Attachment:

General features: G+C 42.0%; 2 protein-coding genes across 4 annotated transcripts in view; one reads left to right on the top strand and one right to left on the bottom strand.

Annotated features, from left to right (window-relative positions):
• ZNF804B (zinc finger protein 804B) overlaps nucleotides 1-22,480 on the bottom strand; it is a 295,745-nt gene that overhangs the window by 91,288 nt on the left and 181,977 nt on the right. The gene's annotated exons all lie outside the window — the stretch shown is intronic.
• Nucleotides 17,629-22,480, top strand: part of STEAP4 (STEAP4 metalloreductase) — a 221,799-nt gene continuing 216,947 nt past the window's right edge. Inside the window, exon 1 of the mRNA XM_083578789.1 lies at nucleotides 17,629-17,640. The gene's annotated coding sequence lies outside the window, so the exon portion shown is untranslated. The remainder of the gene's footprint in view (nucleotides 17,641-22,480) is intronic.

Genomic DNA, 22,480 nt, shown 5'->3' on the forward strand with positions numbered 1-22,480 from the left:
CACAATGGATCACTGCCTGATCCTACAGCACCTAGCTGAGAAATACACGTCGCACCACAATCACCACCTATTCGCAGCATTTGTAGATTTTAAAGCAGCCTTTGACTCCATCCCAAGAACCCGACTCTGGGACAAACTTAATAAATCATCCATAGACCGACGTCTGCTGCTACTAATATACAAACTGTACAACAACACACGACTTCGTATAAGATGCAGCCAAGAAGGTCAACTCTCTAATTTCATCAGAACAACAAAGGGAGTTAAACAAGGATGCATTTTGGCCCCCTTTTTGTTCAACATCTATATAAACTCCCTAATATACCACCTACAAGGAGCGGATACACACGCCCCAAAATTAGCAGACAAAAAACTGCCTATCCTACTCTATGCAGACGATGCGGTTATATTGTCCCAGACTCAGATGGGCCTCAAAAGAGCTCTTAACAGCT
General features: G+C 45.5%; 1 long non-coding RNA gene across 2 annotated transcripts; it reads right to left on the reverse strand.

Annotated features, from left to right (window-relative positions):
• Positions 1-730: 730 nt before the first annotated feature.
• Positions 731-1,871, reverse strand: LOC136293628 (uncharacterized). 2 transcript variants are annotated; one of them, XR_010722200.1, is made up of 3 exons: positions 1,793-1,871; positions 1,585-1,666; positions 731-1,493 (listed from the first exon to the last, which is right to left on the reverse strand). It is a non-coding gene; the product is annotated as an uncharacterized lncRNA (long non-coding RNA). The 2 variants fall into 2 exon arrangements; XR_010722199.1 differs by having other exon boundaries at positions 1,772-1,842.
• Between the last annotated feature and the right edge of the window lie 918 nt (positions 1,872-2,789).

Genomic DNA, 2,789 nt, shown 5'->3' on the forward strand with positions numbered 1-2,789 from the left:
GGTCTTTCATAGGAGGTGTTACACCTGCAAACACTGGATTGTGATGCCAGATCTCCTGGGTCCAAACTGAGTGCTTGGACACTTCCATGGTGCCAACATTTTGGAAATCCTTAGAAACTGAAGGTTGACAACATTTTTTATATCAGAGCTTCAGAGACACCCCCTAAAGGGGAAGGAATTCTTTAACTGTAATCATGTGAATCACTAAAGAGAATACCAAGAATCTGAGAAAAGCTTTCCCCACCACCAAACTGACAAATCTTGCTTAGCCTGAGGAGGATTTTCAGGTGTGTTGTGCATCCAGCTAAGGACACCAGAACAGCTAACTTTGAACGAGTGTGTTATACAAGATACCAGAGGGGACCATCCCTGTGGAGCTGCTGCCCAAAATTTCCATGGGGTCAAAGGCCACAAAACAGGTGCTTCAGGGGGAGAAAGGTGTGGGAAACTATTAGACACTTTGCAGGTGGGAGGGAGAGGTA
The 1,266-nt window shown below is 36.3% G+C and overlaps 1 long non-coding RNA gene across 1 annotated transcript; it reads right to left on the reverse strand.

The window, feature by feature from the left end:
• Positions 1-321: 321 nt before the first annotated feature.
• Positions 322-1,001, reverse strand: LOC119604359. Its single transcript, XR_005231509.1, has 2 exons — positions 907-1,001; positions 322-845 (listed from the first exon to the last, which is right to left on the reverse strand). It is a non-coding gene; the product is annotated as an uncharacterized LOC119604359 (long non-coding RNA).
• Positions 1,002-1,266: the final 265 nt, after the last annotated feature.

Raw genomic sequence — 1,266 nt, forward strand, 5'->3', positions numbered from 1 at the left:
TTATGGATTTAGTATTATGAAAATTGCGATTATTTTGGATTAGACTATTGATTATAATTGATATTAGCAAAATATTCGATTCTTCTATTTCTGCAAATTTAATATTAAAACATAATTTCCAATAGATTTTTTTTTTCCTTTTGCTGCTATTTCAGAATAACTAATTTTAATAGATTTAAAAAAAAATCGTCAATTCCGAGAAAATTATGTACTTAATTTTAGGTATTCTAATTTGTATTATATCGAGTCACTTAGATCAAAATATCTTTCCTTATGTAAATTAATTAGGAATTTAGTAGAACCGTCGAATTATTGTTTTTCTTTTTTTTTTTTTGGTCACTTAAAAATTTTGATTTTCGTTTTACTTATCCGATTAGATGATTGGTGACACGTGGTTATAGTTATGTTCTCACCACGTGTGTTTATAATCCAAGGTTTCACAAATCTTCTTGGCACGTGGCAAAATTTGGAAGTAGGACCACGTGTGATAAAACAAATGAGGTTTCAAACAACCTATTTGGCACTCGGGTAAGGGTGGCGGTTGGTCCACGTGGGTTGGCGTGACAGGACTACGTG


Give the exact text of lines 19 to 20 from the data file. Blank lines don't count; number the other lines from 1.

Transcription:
Raw genomic sequence — 1,266 nt, forward strand, 5'->3', positions numbered from 1 at the left:
TTATGGATTTAGTATTATGAAAATTGCGATTATTTTGGATTAGACTATTGATTATAATTGATATTAGCAAAATATTCGATTCTTCTATTTCTGCAAATTTAATATTAAAACATAATTTCCAATAGATTTTTTTTTTCCTTTTGCTGCTATTTCAGAATAACTAATTTTAATAGATTTAAAAAAAAATCGTCAATTCCGAGAAAATTATGTACTTAATTTTAGGTATTCTAATTTGTATTATATCGAGTCACTTAGATCAAAATATCTTTCCTTATGTAAATTAATTAGGAATTTAGTAGAACCGTCGAATTATTGTTTTTCTTTTTTTTTTTTTGGTCACTTAAAAATTTTGATTTTCGTTTTACTTATCCGATTAGATGATTGGTGACACGTGGTTATAGTTATGTTCTCACCACGTGTGTTTATAATCCAAGGTTTCACAAATCTTCTTGGCACGTGGCAAAATTTGGAAGTAGGACCACGTGTGATAAAACAAATGAGGTTTCAAACAACCTATTTGGCACTCGGGTAAGGGTGGCGGTTGGTCCACGTGGGTTGGCGTGACAGGACTACGTG